Thermoplastic is familiar to many collectors of early unique images because one of its major uses was in cases for ambrotypes, tintypes and even daguerreotypes, although it came late in the daguerreian era.
This is 10-inches high, plus the original legs. The top is 11 ½ x 15-inches, made of burled walnut veneer, on which is set a 7 x 10 3/4-inch thermoplastic panel depicting a scene, appropriate to its function, of Bacchus and a goat, with other cherubic figures reveling. This first use of plastic, in the 1850’s and ’60’s, was as a fine art medium, because it could be molded with fine details. This scene is not known to have been used in cases, but it may be based, as other similar scenes, on some work of art. The front is 5 ½ x 13 inches, with a 4 ½ x 10 ¾- inch panel with an image of cherubs holding a cameo of a goddess. The sides each have 4 ¾ x 10 ¾- inch decorative thermoplastic panels, with extra extension panels.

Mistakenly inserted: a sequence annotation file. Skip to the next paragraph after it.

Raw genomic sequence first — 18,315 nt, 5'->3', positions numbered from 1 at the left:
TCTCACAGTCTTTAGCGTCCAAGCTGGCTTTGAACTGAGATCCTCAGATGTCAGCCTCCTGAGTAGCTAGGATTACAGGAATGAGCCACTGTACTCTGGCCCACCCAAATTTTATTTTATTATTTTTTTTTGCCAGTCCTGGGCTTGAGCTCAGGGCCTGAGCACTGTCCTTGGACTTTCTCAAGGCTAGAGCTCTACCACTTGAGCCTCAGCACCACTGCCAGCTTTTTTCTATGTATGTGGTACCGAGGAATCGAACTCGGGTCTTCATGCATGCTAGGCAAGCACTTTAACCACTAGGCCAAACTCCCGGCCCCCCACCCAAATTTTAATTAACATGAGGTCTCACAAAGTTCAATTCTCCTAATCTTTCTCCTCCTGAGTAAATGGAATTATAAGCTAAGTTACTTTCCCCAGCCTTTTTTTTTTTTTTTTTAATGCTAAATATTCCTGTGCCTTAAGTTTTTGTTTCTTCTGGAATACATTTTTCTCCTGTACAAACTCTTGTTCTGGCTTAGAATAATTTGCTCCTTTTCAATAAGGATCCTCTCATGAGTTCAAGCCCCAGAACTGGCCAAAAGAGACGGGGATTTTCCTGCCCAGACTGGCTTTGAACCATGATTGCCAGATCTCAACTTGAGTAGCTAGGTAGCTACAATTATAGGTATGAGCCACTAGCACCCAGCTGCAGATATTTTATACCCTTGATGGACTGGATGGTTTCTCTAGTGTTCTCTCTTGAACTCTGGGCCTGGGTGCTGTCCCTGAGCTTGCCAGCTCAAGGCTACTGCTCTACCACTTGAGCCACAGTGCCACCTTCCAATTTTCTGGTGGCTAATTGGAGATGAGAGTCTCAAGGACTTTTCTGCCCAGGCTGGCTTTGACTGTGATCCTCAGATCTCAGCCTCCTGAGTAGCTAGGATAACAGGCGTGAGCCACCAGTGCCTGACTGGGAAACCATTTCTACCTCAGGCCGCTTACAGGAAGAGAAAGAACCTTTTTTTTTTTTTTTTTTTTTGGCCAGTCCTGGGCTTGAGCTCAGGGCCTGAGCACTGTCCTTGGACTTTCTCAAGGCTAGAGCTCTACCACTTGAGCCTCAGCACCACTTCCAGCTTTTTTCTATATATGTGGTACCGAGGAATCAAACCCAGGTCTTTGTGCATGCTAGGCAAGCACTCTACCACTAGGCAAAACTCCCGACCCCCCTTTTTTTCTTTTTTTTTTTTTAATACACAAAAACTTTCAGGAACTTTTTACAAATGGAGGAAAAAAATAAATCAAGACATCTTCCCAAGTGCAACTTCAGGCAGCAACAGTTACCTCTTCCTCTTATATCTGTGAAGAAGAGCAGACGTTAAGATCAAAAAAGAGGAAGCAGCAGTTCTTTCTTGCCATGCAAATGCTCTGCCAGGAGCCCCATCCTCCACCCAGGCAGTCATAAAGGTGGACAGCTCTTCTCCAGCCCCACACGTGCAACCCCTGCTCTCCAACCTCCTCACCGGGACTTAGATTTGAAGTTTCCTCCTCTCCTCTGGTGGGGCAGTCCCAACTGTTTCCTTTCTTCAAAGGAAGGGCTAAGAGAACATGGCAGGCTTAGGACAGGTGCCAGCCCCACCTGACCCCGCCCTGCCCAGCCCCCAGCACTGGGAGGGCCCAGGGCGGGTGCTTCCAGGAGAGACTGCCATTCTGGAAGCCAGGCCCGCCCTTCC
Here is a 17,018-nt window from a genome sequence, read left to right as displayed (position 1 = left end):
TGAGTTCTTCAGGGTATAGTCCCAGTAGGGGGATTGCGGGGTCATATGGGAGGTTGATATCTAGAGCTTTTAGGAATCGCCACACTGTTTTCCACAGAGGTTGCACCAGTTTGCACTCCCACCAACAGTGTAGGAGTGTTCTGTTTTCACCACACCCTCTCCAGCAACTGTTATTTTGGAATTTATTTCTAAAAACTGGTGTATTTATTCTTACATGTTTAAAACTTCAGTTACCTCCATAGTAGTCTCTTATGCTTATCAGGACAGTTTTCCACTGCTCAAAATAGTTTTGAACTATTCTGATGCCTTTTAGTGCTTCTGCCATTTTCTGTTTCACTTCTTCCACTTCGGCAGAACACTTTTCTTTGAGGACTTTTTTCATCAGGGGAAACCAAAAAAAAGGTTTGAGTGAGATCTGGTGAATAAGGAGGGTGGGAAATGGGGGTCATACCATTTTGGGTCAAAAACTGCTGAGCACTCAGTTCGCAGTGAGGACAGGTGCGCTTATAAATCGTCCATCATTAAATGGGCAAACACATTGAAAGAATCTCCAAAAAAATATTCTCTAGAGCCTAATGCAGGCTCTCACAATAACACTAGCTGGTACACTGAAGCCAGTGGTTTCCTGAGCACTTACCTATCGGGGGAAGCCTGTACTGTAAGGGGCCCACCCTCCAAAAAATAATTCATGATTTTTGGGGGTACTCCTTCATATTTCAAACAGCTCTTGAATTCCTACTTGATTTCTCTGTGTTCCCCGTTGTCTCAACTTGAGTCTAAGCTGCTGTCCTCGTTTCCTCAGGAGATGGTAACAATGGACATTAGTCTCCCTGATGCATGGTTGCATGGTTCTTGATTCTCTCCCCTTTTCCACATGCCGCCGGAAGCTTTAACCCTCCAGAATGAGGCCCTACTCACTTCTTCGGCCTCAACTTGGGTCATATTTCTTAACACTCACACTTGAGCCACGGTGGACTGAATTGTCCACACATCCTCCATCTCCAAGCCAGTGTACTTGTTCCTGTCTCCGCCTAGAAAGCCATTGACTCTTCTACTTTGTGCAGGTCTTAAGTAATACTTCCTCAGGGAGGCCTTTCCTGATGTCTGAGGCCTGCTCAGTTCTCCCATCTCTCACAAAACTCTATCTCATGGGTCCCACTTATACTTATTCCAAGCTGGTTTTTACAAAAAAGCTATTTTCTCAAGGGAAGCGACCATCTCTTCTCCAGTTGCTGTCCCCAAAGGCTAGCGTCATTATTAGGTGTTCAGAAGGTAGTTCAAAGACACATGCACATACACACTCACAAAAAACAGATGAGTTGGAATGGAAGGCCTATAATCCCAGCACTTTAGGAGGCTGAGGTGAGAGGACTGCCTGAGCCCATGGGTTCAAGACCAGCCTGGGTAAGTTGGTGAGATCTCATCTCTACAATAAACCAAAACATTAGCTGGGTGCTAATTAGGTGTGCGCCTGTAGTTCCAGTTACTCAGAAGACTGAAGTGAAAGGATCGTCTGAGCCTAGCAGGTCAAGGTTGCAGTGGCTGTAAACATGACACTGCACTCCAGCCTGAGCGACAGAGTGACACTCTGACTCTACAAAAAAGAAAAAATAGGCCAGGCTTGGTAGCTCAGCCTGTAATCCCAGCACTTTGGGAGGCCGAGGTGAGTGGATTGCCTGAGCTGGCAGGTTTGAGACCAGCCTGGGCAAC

The hinged top lifts, along with the front, to reveal a decorative tray that would hold 4 decanters of spirits and a number of small glasses. This tray can be removed. The side panels can also swing open.
This is quite a showpiece, and a masterpiece of thermoplastic art. The panels and the wood veneer are fine without damage. There is some minor bumping on the outermost wood edges.